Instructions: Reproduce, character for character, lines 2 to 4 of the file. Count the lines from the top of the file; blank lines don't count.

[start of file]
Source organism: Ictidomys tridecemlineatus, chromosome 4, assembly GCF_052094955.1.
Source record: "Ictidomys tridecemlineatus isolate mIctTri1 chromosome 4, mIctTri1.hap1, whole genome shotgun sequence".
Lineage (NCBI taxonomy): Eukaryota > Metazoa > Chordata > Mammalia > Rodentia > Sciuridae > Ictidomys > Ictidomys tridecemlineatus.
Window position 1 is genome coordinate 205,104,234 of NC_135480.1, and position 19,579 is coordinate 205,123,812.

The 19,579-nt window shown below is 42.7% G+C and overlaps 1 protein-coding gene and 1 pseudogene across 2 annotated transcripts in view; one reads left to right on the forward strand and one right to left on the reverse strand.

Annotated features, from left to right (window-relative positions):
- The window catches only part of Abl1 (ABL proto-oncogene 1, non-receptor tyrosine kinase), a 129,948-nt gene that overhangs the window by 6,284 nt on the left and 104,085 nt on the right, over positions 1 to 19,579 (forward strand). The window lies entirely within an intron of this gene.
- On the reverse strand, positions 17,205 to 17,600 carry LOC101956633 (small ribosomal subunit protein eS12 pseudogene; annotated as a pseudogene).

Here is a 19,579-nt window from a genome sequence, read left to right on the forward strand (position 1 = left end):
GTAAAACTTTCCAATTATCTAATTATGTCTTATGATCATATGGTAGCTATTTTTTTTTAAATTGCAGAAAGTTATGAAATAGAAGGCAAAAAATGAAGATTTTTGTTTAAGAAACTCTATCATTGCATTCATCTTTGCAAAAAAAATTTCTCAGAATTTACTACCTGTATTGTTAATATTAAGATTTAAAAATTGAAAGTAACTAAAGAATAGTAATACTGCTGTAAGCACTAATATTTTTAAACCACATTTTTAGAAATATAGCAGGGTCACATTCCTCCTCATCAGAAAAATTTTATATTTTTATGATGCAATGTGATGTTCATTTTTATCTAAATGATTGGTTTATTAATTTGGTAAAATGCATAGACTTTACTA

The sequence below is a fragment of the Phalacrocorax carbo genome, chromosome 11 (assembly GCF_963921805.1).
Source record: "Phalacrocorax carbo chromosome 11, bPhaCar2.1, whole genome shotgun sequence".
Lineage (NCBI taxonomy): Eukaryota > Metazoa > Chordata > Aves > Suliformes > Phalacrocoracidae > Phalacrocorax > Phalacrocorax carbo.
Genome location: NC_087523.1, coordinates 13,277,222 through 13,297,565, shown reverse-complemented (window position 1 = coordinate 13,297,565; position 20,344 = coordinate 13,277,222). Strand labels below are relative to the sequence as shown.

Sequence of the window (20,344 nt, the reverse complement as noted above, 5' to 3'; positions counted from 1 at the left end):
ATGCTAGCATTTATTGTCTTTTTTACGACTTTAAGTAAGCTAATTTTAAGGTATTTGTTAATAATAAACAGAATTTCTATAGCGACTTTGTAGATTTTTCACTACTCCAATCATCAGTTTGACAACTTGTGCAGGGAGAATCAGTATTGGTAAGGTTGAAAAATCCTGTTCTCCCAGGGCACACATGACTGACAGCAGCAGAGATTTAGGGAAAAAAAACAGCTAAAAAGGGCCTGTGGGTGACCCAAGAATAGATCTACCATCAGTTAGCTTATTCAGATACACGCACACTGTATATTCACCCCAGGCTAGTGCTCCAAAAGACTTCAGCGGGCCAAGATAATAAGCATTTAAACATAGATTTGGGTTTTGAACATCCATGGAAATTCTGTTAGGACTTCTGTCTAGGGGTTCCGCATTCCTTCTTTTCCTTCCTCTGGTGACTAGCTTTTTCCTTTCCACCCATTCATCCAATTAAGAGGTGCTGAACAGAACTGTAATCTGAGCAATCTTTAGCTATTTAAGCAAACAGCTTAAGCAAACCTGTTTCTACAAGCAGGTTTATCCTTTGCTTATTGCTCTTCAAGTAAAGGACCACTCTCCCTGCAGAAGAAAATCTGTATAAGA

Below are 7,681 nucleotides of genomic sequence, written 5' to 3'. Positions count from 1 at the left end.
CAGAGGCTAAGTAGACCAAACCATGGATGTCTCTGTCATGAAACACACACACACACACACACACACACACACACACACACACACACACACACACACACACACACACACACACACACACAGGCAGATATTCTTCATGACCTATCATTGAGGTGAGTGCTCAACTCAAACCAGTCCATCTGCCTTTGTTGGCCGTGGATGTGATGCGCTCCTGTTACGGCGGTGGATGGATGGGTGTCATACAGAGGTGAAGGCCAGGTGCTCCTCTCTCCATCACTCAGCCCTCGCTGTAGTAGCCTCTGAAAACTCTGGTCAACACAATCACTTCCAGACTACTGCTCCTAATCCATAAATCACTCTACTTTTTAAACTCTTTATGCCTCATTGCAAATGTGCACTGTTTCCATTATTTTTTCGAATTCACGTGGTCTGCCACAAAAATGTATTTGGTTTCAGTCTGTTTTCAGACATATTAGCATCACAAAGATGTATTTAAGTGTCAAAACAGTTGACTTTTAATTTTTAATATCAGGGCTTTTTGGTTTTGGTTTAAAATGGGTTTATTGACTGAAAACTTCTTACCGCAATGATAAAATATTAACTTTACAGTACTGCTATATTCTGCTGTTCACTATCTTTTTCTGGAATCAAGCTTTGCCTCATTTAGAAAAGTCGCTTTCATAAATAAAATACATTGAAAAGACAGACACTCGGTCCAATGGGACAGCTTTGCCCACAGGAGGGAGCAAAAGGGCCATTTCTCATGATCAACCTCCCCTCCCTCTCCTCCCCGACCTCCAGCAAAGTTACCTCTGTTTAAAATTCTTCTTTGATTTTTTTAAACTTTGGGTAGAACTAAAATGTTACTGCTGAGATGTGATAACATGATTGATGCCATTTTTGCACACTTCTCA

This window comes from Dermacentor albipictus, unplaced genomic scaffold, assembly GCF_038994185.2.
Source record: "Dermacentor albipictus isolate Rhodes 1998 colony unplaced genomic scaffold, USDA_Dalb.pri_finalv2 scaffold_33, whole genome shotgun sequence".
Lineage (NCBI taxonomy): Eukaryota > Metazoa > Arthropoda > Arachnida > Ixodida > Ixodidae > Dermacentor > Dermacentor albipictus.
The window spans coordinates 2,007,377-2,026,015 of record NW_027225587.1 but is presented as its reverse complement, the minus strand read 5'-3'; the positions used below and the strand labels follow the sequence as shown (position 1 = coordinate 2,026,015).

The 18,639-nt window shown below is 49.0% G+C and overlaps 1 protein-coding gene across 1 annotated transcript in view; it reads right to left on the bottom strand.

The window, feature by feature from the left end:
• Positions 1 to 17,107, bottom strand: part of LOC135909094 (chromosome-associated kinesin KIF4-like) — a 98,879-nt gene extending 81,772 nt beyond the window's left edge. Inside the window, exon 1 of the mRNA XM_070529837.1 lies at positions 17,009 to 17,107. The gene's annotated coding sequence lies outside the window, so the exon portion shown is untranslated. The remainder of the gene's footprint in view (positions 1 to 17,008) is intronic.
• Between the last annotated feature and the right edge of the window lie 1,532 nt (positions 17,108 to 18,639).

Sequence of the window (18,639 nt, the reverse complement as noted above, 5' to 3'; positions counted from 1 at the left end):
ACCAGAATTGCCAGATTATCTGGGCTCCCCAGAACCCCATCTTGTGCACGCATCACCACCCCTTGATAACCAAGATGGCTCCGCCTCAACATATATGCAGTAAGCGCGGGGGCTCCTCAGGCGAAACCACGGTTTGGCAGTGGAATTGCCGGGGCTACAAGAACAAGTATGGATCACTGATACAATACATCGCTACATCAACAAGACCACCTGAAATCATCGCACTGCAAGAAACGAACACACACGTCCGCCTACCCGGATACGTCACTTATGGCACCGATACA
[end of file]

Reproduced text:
Source record: "Ictidomys tridecemlineatus isolate mIctTri1 chromosome 4, mIctTri1.hap1, whole genome shotgun sequence".
Lineage (NCBI taxonomy): Eukaryota > Metazoa > Chordata > Mammalia > Rodentia > Sciuridae > Ictidomys > Ictidomys tridecemlineatus.
Window position 1 is genome coordinate 205,104,234 of NC_135480.1, and position 19,579 is coordinate 205,123,812.